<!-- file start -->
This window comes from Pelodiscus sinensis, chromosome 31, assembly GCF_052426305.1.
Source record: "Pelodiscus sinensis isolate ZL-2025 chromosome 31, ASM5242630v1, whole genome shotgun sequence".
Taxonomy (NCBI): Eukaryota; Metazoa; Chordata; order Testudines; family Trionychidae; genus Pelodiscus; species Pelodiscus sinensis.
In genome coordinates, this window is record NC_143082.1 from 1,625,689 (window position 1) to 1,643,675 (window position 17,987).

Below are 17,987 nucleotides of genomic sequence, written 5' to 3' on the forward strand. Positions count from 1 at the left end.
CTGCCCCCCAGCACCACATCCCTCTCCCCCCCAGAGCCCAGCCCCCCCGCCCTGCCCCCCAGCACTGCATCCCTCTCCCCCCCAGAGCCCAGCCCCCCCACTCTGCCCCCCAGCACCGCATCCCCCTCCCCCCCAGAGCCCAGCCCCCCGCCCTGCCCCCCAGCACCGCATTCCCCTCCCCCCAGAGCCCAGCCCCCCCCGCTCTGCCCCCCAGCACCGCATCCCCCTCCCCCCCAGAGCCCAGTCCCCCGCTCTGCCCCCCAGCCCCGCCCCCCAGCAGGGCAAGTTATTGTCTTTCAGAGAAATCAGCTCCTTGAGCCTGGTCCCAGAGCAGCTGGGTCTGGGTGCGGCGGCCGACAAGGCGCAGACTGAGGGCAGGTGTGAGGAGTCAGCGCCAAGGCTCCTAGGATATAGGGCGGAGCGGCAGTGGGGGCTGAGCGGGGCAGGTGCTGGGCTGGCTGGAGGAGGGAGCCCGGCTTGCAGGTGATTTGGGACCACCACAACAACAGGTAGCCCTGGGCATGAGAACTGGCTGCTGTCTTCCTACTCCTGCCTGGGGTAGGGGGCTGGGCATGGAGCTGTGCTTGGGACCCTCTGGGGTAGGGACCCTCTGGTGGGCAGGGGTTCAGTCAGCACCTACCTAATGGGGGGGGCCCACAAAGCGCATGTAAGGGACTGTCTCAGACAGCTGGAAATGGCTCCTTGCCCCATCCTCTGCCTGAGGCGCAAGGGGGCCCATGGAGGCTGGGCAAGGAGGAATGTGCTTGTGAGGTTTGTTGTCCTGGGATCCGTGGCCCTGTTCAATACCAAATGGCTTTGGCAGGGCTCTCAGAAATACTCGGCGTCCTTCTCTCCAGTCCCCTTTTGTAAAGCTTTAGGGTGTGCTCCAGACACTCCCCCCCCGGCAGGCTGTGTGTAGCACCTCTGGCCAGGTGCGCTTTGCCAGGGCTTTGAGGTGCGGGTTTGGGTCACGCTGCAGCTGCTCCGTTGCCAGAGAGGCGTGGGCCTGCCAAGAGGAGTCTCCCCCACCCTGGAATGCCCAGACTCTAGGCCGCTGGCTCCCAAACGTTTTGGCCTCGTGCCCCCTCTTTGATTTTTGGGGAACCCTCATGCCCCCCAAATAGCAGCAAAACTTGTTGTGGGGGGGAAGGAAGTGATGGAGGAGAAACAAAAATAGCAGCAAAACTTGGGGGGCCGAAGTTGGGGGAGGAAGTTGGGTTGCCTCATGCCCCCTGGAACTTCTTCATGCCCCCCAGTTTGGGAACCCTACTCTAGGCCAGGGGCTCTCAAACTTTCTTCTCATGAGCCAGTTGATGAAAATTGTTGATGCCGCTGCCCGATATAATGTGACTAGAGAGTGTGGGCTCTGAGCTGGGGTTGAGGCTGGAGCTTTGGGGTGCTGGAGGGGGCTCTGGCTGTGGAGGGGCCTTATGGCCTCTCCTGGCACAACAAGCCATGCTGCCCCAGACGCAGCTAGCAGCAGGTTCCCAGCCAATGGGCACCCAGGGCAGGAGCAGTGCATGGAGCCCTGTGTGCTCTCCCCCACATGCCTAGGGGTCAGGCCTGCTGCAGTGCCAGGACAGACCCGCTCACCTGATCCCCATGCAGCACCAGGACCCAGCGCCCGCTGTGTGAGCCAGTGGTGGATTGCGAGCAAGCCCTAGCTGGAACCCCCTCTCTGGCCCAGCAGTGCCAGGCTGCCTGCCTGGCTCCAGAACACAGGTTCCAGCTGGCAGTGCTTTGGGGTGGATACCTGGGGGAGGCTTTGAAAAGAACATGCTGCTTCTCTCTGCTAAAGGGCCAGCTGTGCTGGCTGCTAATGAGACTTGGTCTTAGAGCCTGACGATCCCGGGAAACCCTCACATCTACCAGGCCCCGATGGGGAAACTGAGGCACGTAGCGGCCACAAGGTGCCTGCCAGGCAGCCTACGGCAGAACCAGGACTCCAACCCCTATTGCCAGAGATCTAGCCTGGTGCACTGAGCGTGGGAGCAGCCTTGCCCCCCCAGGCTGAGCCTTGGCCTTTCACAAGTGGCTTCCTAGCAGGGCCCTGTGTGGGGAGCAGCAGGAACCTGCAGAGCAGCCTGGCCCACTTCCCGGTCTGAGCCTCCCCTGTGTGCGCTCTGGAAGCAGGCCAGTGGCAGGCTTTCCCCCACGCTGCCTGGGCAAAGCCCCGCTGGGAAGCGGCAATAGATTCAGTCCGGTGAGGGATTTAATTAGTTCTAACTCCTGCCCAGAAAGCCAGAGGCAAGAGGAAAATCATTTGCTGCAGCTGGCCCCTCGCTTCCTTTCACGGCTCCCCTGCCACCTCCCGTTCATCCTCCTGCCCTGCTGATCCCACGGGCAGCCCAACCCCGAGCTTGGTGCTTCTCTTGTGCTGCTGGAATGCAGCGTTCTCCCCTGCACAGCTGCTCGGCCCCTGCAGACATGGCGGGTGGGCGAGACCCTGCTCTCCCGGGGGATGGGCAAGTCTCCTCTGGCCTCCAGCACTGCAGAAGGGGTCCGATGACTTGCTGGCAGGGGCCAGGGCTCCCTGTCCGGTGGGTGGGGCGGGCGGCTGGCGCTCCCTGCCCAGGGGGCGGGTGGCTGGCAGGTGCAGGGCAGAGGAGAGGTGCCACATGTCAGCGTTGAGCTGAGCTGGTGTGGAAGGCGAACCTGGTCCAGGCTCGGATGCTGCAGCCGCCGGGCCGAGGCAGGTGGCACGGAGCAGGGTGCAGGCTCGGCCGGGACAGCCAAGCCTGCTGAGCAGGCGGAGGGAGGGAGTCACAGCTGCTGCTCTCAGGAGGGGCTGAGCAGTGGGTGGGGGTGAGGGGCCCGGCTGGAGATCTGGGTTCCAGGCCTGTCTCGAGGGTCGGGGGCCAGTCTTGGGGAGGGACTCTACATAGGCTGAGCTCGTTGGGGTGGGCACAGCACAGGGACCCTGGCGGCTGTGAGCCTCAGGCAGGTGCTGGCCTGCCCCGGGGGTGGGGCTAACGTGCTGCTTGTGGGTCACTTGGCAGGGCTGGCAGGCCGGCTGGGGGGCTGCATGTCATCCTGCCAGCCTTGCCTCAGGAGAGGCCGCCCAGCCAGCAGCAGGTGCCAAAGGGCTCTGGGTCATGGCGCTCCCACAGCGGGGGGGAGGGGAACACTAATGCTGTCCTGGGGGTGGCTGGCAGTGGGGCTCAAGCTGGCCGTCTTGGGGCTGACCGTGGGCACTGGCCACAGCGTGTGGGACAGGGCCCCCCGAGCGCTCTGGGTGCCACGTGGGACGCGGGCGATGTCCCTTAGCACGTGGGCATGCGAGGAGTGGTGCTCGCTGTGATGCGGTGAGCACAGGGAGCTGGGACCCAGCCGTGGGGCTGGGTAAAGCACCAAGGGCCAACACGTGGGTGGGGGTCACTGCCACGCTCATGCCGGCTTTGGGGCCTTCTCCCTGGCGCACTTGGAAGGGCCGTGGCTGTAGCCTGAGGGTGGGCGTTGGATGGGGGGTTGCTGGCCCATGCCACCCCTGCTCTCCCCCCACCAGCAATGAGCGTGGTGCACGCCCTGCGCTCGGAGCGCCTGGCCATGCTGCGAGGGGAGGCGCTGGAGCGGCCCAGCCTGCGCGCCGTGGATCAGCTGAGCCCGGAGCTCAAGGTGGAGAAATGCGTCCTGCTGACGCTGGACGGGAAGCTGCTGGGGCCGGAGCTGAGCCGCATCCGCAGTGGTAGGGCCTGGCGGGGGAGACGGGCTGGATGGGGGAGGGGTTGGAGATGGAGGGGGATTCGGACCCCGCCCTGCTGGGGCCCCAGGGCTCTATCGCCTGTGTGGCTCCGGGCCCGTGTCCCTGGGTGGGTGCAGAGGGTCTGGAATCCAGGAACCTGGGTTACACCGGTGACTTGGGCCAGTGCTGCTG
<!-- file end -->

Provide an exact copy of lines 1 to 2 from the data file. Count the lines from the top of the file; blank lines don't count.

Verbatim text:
This window comes from Pelodiscus sinensis, chromosome 31, assembly GCF_052426305.1.
Source record: "Pelodiscus sinensis isolate ZL-2025 chromosome 31, ASM5242630v1, whole genome shotgun sequence".